Years ago, Jim Collins, a business professor and consultant, sat down and drew up a schedule for how he’d like to spend his workdays in the future.
Half his time would go to endeavors like research, writing books, and authoring papers; a third to teaching-related activities; and the final chunk to all the other things he needs to do.
In order to make sure he was meeting his goals, he made the incredibly obvious and incredibly bold move of timing everything. For the rest of his life.
He literally took three stopwatches, labeled them, and put them in his pocket.
He still uses them.
Jim Collins is a serial bestselling author, and I’d place money that he will continue to lay golden egg after aurous, shining egg. Part of the reason for this is because he has made it his main goal in his business life to create an influential and lasting body of creative work, then scheduled his time– all of his time– accordingly.
In 2009, the New York Times profiled Collins, and they asked him about his time management experiment. He only had to point to the upper-right corner of his whiteboard on the far side of his conference room. Scribbled in marker was the lifetime tally:
Let’s see: he’s forcefully shaped his schedule to meet his life goal of creating an influential and lasting body of work, and has since been on the NYT bestseller list about four times in the last decade. I think it’s time to start taking notes.
Collins has set up a meta-schedule: a schedule to help him schedule. The results have certainly been incredible. “I’m not a popular business professor! I’m not an author! I can’t shape my schedule this easily!”, you might complain, but if you’ve said that in your mind, you’ve already lost, because the goal is not to replicate his system entirely, but to learn something from it and let it change your time-management for the better.
What are your large-scale goals for your work life or school life? Are you dividing up your time– or least the time you have control over– appropriately?
Meta-scheduling at Home
For someone who’s climbed El Capitan in less than a day and remains at 55 the very image of good health (seriously, check out his site), it’s also clear that the focus and self-control he brings to the job spills over to his out-of-work life.
While I’m not sure if he has any “Family time: 50%” rules, I want to make the case that meta-scheduling is worth doing for your non-work time as well. It might not have the same appearance as the percentages of his working time, but it’s the same principle.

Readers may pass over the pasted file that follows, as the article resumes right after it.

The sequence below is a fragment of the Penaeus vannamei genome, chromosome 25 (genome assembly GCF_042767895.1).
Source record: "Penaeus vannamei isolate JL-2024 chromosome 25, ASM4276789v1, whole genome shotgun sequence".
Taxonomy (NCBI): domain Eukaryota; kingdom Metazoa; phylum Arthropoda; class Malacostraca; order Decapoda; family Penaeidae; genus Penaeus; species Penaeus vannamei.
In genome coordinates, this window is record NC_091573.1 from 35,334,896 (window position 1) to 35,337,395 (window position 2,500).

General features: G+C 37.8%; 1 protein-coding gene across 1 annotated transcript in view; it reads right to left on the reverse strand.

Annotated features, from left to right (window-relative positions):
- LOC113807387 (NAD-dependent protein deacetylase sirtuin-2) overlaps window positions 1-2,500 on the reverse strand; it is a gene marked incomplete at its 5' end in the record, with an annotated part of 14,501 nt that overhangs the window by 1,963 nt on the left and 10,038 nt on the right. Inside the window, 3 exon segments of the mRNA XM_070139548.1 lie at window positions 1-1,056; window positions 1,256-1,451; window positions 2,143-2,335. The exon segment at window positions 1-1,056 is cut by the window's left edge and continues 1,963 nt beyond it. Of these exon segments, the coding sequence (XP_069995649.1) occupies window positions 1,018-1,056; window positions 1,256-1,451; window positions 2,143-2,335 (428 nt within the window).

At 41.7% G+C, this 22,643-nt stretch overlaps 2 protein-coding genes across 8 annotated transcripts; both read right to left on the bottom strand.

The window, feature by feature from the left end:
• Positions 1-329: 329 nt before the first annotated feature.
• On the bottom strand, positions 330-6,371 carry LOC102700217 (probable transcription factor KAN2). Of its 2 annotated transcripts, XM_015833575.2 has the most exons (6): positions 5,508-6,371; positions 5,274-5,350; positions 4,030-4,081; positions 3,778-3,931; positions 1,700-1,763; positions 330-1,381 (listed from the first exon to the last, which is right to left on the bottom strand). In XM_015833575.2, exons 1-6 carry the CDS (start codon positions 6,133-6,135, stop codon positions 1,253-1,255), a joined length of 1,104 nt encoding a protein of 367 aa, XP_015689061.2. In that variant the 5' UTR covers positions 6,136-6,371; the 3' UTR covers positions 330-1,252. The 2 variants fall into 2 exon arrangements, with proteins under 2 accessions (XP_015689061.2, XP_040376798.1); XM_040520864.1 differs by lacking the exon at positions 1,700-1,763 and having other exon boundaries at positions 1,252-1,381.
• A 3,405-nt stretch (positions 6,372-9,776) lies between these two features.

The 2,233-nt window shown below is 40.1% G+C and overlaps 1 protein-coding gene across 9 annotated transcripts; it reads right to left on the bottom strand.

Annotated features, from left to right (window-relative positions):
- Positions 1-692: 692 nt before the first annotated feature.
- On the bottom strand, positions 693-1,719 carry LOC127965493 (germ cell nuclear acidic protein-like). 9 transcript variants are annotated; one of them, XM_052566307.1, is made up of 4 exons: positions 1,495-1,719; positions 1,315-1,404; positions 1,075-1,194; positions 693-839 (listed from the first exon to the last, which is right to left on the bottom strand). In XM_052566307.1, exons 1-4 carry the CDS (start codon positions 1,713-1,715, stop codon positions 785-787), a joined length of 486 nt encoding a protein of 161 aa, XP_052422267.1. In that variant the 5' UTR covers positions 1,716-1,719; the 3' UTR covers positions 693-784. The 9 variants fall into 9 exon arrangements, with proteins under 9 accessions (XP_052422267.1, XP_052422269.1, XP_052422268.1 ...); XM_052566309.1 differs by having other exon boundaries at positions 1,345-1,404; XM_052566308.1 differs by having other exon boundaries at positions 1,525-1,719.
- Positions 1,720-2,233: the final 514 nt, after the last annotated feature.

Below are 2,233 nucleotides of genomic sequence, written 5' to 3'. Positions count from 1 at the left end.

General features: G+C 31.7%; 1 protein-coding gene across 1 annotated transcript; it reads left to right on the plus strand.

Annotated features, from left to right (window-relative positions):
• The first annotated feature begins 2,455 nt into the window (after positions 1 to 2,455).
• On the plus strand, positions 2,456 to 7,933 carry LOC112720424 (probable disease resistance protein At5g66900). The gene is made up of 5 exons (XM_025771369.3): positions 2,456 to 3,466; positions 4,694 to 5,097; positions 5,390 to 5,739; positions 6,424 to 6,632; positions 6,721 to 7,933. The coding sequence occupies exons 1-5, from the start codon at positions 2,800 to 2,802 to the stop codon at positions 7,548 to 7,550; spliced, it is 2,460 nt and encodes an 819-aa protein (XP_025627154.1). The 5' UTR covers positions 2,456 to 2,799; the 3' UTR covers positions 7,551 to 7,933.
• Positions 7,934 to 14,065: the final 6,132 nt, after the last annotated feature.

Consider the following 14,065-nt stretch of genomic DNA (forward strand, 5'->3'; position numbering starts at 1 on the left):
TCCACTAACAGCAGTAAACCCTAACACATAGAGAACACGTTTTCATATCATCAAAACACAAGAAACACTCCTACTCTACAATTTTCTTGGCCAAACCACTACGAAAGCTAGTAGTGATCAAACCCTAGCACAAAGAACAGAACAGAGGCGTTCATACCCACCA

For example, one thing that’s worked for me is setting a goal of doing something a certain number of hours in a set time period. I mean:
For this week:
5 hours writing
3 hours reading
<2 hours cooking
The point is the same. Fix your meta-schedule before your scheduling even begins. Decide what categories of things are the most important. Decide what categories of things are the least important but still need to be done.
One week is not a lifetime, and if I have goals of producing a fat set of books, or reading myself into polymathematics (or never developing my cooking skills), these goals have to be carried over week after week. But if you have a list of life goals with a few heavy-hitting long-term goals, your accomplishing them could hinge on blocking out that time– and consciously realizing you will be blocking it out.
There’s “I want to build my own home”, and then there’s “Ten hours a week every week for the next five years”.
And the difference in your mind is totally different.
* * *
We don’t all have complete control over our schedules, but we all have some control. And the less control you have, the more important it is to follow the principles of making priorities fit. Ruthlessly cut down your obligations and distractions, seal yourself off from others (“I’m not reclusive. But I need to be in the cave to work”, he says), and forget opportunities that aren’t core to the values from which you set up your meta-schedule.
And before I forget, let’s take a moment to talk about things you should say no to.
If your goal in your business life is to leave a lasting and influential body of creative work, what things might hinder you from that? What could simply be distractions? Not your web presence, right? Surely not your social media, which as we know, is critically important to self-marketing these days.
Jim Collins is smarter than you. He’s smarter than you, and his website looks like it’s from an mediocre-to-bad consulting business in the mid-90s. He doesn’t have a twitter, he doesn’t have a facebook, and he certainly doesn’t have a Linked In. Every morning, he turns off every electronic device within sight for four hours and delves into a trance of research and writing.
“If you have more than three priorities, you don’t have any”, Collins says. And he believes it with every hour of his day, each one a step closer to his worldly goal.
Your life’s work takes a lifetime. Are you putting in the hours?